I’ve only seen these later versions from a distance, but they must work on the same principles. They must.
I roll the nearest dummy into the center of the training ring and viciously twist the winding mechanism on its back — and a relieved gasp escapes me as the thing ratchets to life, ticking like an irate squirrel. Its stacked layers twists and interact like loosened tree rings, falling into some hidden configuration that will dictate the dummy’s movements and decide which of its whirling appendages next manifests from the spinning, buzzing trunk.
I’m so overjoyed by the very fact it works that I nearly miss the thing’s first strike, and have to stumble backward to avoid the horizontal swipe of the sawblade. They’re wooden weapons — and dulled, of course — but the impact is meant to be jarring, and my left arm smarts even from even the glancing blow I receive.
The dummy reacts to its contact with me and lurches in my direction, wheels grumbling against the wooden floor. Between the crackling of those numberless lights in the ballroom and the orchestra’s thumping, the noise I’m making should go unnoticed.
I lash out with the shamshir, forcing the next appendage back. It’s a solid hit, but I’ve forgotten about the counterbalance mechanism that uses my own force against me and brings another arm swinging around to punch me in the gut.
The metal boning in the corset shields me somewhat, and the breath doesn’t entirely go out of my lungs — what little I have left, anyway. I shake my head, wheezing and clearing my mind of distracting thoughts as the training dummy lumbers toward me again.
As with every fight, as with the locks that secure the swords in their berths, it’s a puzzle. I’m overeager at first, and each too-heavy hit I land rebounds on me, the dummy only gaining the advantage from my frenetic jabs and last-second blocks.
Then, suddenly, it’s there before me, veiling my view of the shadowed training room and the panes of moonlight that carve through the swirling dust. It’s the clarity like staring a storm dead in the eye, that deep understanding of the fight, like a map of all the possibilities ahead.
I can see each of my possible movements set out for me, I can understand how the dummy is going to react. The thing’s pathetic limitations are laid bare, and it’s the work of just a few measured movements to send it roiling into shutdown, its energy sapped by the correct pattern of strikes.
It’s over too soon, and my victory rings hollow for the fight’s abrupt end.
A flicker of movement draws my attention to the door, and for a moment I think I see someone standing there — a stray visitor, perhaps, or a guard — but it’s just the silhouette of the training machine still shuddering in my vision, as if its spirit is unwilling to concede defeat. As am I.
But I’m never going to be a princess now. I won’t be Daschen’s wife, I won’t see the happy life Father wanted for me unfurling like a flag in the morning breeze. Once I make my way back to the countess’s tower, everything — even the shattered remnants of my dreams — will be gone.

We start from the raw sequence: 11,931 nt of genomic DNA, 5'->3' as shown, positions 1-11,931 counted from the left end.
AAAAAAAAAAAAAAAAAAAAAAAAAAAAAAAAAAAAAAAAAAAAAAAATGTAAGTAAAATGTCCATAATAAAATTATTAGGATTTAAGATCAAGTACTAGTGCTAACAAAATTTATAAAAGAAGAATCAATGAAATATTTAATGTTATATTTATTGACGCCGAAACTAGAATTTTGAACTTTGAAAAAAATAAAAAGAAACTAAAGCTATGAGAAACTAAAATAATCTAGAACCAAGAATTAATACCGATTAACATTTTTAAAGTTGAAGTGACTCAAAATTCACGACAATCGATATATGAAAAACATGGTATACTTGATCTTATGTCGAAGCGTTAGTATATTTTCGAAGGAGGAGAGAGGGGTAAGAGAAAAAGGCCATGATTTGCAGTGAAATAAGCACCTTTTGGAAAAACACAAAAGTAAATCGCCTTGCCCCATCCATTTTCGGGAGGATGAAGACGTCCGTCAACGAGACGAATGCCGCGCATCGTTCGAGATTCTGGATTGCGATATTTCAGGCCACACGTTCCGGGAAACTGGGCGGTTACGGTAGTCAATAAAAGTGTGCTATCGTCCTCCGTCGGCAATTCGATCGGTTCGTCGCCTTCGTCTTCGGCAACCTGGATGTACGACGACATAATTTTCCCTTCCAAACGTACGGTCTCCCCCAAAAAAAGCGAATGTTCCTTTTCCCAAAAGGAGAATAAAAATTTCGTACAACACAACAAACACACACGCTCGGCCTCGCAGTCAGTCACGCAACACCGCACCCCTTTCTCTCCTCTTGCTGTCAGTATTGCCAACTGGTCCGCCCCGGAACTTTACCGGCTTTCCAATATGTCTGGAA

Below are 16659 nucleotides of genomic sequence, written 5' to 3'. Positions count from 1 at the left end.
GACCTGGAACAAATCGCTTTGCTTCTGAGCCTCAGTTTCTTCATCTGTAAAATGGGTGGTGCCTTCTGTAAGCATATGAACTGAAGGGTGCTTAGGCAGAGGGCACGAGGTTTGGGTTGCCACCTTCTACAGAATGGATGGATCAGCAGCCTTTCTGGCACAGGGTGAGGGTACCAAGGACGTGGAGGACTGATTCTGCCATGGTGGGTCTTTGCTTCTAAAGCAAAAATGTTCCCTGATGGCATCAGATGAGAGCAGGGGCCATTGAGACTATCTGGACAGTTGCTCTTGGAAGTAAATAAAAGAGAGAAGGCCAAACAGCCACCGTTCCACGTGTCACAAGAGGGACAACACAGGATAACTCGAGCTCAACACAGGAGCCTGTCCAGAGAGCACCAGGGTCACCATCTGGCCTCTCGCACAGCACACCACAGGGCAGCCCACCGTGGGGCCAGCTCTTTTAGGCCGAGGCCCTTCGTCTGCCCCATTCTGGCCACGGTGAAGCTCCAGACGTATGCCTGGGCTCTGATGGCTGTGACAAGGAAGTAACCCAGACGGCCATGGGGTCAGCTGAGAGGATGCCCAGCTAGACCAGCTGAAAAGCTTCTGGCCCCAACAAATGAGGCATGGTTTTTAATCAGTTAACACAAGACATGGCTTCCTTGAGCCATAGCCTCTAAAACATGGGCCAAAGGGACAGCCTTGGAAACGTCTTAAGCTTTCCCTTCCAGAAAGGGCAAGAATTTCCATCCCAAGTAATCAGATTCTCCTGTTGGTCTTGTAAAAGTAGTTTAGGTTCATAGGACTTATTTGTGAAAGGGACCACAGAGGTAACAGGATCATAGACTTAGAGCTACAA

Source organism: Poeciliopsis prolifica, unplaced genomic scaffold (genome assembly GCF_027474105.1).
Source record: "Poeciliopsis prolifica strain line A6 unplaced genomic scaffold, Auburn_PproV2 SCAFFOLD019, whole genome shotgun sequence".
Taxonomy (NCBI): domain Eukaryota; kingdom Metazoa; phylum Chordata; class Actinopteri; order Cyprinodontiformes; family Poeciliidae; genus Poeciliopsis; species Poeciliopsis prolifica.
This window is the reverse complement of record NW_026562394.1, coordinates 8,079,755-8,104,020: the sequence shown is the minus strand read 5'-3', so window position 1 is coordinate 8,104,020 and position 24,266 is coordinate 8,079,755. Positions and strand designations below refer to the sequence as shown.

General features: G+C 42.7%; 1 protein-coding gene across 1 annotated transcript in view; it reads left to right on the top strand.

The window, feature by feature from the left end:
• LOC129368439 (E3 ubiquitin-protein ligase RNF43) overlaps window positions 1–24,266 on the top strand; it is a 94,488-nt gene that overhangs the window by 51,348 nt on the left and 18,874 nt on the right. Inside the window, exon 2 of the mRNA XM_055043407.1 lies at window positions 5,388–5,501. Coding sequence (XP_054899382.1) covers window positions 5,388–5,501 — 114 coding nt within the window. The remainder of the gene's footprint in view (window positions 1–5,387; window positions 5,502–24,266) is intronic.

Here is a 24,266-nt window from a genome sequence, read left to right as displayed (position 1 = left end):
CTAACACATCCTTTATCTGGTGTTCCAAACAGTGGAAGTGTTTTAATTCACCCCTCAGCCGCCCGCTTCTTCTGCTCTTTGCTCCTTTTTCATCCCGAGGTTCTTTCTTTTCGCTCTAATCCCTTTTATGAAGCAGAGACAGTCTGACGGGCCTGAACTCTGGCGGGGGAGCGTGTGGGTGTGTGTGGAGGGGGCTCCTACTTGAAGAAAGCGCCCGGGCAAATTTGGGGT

All I’ll ever have is more of this same drudgery. It’s all I’m meant for. All I’ve ever been meant for.
That’s when it really hits me, that everything is lost, lost, lost, and I fall to the floor beside the drained machine and let myself cry until I, too, am silent and empty.
After I’ve pulled myself together again, I replace the sword and the dummy and make my way back to House Myre’s apartments. Some foreigner’s maid — a redheaded girl with sharp hazel eyes and freckled porcelain skin — offers a curtsey and asks directions to the pantry, and I wearily point her in the right direction. I know from her accent she’s not from these parts, so even if we run into each other in the lowers, there’s no way she’ll ever equate me with this blue-dress-clad monstrosity. She didn’t even balk at my lack of a companion.
Blessedly, Marthe says nothing in the way of reproach, just helps me out of the fine clothes. We shove the dress back into the laundry bag beneath some dirty linens, and i scrub the ruined makeup and scab of tears from my face. She doesn’t need for me to speak to know what’s happened, and even Talini holds her tongue.
I’m not even curious where the dress and the shoes and all my would-be finery ends up, just so long as I never have to see it again. Even the memory of it makes me queasy.
The castle gong sounds at the hour of the prince’s birth, and as a distant cheer sounds from the ballroom, I know it’s been announced, it’s done, my fate sealed. Whatever there was between Daschen and me is now over — he’s got a princess now, a fitting bride with hair golden as sunshine and eyes blue as the sea. No one the courtiers could possibly whisper about, save in envy.
No one who’s damaged like me.
I could stand to cry again, but I don’t want to worry Marthe and Talini. They’re busy taking care of the evening chores for me, so the least I can do is not create a godsawful racket.
To stave off complete despair I force myself to mentally walk through my daily chores over and over again, lulling myself back into the hideous repetition my future holds until my mind grinds itself into a deadened slumber.
I don’t wake until the screaming begins.